IDEAS home Printed from https://ideas.repec.org/p/ehl/lserod/2136.html
   My bibliography  Save this paper

Empirics for economic growth and convergence

Author

Listed:
  • Quah, Danny

Abstract

The convergence hypothesis has generated a huge empirical literature: this paper critically reviews some of the earlier key ndings, claries their implications, and relates them to more recent results. Particular atten- tion is devoted to interpreting convergence empirics. The main ndings are: (1) The much-heralded uniform 2% rate of convergence could arise for reasons unrelated to the dynamics of economic growth. (2) Usual empirical analyses|cross-section (conditional) convergence regressions, time series modelling, panel data analysis|can be misleading for under- standing convergence; a model of polarization in economic growth clarifies those difficultles. (3) The data, more revealingly modelled, show persis- tence and immobility across countries: some evidence supports Baumol's idea of \convergence clubs"; some evidence shows the poor getting poorer, and the rich richer, with the middle class vanishing. (4) Convergence, un- ambiguous up to sampling error, is observed across US states.

Suggested Citation

  • Quah, Danny, 1995. "Empirics for economic growth and convergence," LSE Research Online Documents on Economics 2136, London School of Economics and Political Science, LSE Library.
  • Handle: RePEc:ehl:lserod:2136
    as

    Download full text from publisher

    File URL: http://eprints.lse.ac.uk/2136/
    File Function: Open access version.
    Download Restriction: no

    References listed on IDEAS

    as
    1. Eaton, Jonathan & Eckstein, Zvi, 1997. "Cities and growth: Theory and evidence from France and Japan," Regional Science and Urban Economics, Elsevier, vol. 27(4-5), pages 443-474, August.
    2. Quah, Danny, 1994. "One business cycle and one trend from (many,) many disaggregates," European Economic Review, Elsevier, vol. 38(3-4), pages 605-614, April.
    3. Quah, Danny, 1993. "Empirical cross-section dynamics in economic growth," European Economic Review, Elsevier, vol. 37(2-3), pages 426-434, April.
    4. Helpman, Elhanan, 1993. "Innovation, Imitation, and Intellectual Property Rights," Econometrica, Econometric Society, vol. 61(6), pages 1247-1280, November.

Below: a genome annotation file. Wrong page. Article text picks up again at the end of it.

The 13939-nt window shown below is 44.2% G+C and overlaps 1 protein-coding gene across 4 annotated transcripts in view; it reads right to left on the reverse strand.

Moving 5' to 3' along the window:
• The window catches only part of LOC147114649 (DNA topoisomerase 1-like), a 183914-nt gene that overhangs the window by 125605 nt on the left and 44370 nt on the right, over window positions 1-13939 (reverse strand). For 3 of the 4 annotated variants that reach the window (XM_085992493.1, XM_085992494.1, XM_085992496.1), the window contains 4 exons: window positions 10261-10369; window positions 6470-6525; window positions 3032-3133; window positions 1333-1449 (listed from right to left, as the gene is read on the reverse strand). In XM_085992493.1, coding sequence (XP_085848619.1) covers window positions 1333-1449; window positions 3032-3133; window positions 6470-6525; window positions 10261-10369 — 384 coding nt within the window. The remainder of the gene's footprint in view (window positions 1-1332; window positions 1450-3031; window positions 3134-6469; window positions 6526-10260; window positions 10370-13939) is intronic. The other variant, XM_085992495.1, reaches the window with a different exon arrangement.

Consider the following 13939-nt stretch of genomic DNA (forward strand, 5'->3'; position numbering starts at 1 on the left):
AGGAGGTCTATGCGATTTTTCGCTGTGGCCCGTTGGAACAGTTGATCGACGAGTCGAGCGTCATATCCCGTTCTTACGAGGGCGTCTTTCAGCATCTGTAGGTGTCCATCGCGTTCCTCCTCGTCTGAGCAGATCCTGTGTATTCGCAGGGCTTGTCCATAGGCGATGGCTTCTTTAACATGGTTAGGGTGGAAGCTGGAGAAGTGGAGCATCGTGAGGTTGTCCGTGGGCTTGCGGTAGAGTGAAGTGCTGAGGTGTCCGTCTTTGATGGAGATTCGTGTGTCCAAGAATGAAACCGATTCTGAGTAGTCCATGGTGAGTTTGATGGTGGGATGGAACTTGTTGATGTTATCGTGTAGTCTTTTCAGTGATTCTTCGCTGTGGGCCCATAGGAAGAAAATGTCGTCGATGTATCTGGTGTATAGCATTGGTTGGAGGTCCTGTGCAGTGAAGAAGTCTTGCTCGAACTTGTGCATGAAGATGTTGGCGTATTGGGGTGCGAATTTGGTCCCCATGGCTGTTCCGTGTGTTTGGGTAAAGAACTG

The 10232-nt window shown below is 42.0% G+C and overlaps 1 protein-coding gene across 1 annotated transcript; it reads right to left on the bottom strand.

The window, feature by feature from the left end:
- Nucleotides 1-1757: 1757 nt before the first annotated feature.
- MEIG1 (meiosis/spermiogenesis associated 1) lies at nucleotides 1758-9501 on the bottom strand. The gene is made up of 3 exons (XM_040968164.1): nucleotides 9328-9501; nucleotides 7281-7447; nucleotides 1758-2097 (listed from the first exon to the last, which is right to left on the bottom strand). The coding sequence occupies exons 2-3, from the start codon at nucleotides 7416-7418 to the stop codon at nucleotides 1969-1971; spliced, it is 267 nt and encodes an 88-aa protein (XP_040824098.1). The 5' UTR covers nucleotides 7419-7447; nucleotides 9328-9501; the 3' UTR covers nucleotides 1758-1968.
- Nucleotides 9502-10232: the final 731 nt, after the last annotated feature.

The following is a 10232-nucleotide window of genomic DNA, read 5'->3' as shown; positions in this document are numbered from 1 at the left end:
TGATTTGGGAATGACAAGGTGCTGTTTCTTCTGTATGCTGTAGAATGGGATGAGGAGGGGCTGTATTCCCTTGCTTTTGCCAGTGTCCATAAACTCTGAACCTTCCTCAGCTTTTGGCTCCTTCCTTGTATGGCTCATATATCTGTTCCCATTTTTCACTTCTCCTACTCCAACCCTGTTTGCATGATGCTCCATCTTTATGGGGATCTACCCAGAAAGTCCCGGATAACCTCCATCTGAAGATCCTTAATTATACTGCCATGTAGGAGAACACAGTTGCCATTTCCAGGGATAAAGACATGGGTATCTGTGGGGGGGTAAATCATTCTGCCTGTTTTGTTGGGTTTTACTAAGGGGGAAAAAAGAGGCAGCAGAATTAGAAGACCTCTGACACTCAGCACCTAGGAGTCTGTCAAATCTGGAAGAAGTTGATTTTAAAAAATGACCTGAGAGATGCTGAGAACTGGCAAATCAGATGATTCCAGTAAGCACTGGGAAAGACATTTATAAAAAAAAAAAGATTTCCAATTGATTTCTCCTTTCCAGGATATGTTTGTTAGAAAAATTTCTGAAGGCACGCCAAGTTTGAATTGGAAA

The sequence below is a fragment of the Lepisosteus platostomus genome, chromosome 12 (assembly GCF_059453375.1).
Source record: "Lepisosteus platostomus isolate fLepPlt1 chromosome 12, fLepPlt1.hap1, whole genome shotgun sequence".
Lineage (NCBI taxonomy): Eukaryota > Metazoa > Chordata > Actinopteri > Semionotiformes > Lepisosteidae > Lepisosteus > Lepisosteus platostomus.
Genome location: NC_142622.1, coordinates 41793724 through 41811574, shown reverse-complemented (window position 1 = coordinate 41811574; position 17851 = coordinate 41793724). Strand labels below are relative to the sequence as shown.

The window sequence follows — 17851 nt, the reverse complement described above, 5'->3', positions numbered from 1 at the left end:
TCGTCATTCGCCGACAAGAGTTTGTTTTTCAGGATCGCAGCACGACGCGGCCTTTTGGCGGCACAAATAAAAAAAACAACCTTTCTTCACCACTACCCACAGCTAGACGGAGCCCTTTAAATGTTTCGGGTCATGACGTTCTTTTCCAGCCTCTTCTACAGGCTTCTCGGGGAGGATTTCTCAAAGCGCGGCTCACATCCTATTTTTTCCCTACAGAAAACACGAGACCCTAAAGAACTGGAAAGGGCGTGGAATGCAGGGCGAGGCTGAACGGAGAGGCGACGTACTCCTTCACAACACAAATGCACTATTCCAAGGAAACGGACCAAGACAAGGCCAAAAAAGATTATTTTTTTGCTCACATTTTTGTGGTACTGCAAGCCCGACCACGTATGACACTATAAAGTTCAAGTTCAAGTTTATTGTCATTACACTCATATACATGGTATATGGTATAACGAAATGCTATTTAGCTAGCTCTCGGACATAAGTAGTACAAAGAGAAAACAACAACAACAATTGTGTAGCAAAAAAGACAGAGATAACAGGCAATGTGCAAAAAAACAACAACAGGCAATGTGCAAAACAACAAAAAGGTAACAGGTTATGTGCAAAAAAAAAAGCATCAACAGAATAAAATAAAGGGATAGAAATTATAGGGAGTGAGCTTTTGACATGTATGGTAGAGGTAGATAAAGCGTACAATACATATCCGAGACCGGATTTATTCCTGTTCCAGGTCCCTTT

5. Krugman, Paul, 1979. "A Model of Innovation, Technology Transfer, and the World Distribution of Income," Journal of Political Economy, University of Chicago Press, vol. 87(2), pages 253-266, April.
    6. Friedman, Milton, 1992. "Do Old Fallacies Ever Die?," Journal of Economic Literature, American Economic Association, vol. 30(4), pages 2129-2132, December.
    7. Oded Galor & Joseph Zeira, 1993. "Income Distribution and Macroeconomics," Review of Economic Studies, Oxford University Press, vol. 60(1), pages 35-52.
    8. Quah, Danny, 1994. "Exploiting cross-section variation for unit root inference in dynamic data," Economics Letters, Elsevier, vol. 44(1-2), pages 9-19.
    9. Quah, D., 1990. "Galton'S Fallacy And The Tests Of The Convergence Hypothesis," Working papers 552, Massachusetts Institute of Technology (MIT), Department of Economics.
    10. Barro, Robert T. & Sala-I-Martin, Xavier, 1992. "Regional growth and migration: A Japan-United States comparison," Journal of the Japanese and International Economies, Elsevier, vol. 6(4), pages 312-346, December.
    11. Desdoigts, A., 1995. "Changes in the World Income Distribution: a Non-Parametric Approach to Challenge the Neo-Classical Convergence Argument," SFB 373 Discussion Papers 1995,15, Humboldt University of Berlin, Interdisciplinary Research Project 373: Quantification and Simulation of Economic Processes.
    12. Quah, Danny T, 1996. "Convergence Empirics across Economies with (Some) Capital Mobility," Journal of Economic Growth, Springer, vol. 1(1), pages 95-124, March.
    13. Quah, Danny, 1993. " Galton's Fallacy and Tests of the Convergence Hypothesis," Scandinavian Journal of Economics, Wiley Blackwell, vol. 95(4), pages 427-443, December.
    14. Paul M. Romer, 1994. "The Origins of Endogenous Growth," Journal of Economic Perspectives, American Economic Association, vol. 8(1), pages 3-22, Winter.
    Full references (including those not matched with items on IDEAS)

    Citations

    Citations are extracted by the CitEc Project, subscribe to its RSS feed for this item.
    as